Once past the Iranian tension, the skyrocketing oil prices and the European debacle, investors have been doused with one other piece of news that has been presented in a rather doomsday-like manner. That news has revolved around the now widely publicized slowdown in growth in China.
Now it is true that Chinese growth recently has not been as spectacular or scintillating as it has been in the past. In January, China's growth domestic product, or GDP, came in at 8.9%. Although above analyst's expectations of 8.7%, that mark still came in below the 9.1% reported in the third quarter.
However, when placed in proper context, that growth rate in such an environment is actually rather superb. After all, China depends heavily on worldwide demand, especially from the European Union and the United States. With the EU in ultimate desperation to curb spending and the United States reporting a pitiful, at least in comparison with China, GDP reading of 2.8%, China's ability to expand in an environment where it is nearly the only economy in notable expansion is quite compelling. China's growth is especially glaring when one considers the only number that comes close to China's 8.9% GDP is the 8.3% unemployment rate in the United States.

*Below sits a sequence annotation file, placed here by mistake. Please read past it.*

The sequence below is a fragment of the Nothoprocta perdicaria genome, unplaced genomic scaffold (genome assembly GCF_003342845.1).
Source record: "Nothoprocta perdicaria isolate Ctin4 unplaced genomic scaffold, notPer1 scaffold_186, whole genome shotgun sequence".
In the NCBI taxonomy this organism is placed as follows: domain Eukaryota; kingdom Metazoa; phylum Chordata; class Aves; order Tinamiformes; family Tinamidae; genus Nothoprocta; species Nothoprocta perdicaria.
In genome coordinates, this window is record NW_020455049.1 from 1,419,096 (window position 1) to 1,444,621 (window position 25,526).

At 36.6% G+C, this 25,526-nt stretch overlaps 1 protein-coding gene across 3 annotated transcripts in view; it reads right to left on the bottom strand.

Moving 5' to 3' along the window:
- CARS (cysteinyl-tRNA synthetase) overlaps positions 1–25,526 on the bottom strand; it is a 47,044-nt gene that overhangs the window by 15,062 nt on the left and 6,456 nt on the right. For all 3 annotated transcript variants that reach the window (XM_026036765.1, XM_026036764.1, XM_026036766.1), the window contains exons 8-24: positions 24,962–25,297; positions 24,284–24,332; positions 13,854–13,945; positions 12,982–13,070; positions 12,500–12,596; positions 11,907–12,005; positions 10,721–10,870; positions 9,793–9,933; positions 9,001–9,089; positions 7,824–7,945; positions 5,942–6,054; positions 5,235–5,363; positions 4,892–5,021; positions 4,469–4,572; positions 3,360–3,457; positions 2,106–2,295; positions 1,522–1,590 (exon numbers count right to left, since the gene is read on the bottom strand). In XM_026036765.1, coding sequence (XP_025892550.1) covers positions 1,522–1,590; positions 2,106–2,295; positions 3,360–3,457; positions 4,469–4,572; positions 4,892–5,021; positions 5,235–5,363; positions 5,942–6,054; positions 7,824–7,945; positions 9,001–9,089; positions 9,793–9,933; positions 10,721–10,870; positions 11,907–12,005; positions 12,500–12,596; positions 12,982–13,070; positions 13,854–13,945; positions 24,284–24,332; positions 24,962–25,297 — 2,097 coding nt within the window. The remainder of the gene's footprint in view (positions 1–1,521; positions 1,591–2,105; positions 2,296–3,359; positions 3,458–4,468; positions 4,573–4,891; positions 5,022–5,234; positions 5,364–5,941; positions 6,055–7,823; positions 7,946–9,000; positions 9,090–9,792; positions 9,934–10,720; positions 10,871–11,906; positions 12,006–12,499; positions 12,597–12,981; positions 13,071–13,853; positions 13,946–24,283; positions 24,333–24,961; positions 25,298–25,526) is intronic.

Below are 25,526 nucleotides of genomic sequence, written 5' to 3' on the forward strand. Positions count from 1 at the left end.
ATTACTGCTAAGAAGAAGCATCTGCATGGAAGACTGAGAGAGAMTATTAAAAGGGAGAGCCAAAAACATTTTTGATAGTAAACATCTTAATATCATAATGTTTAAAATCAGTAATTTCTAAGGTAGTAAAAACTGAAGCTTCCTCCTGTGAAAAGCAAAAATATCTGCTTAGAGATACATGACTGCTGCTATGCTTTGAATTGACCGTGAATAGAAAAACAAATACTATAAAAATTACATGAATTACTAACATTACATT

The above statistics add extra question marks to the noticeable and underperforming nature of many mainstream Chinese stocks recently. After leading the initial market surge in January, a vast majority of U.S.-listed companies have seriously underperformed in the month of February.
Fueled by a miss in Sohu.com (SOHU) earnings in early February, the downward trek in most Chinese names has generated risky, yet serious buying opportunities in a variety of names. These opportunities have become even more glaring by poor performances in the shares of other Chinese standouts Sina (SINA) and Baidu (BIDU) for the month.
Despite some disappointment in the overall numbers and guidance, the noticeable growth being established by these companies is undeniable. Sohu's revenue, for instance, increased an impressive 42% year-over-year while Sina's climbed 21%. Those numbers, though impressive, aren't to be outdone by Baidu's 83% surge in revenue reported earlier in the month.
Despite the impressive growth, below is a look at the performance of each of these stocks in the month of February.
Even though these companies are showing signs of being oversold, stop loss orders on these shares are imperative due to their typical volatile trading patterns. Any near-term buy orders on Baidu should be accompanied by a stop loss order at $129, a stop loss at $55 on Sina would be appropriate and $46 on Sohu.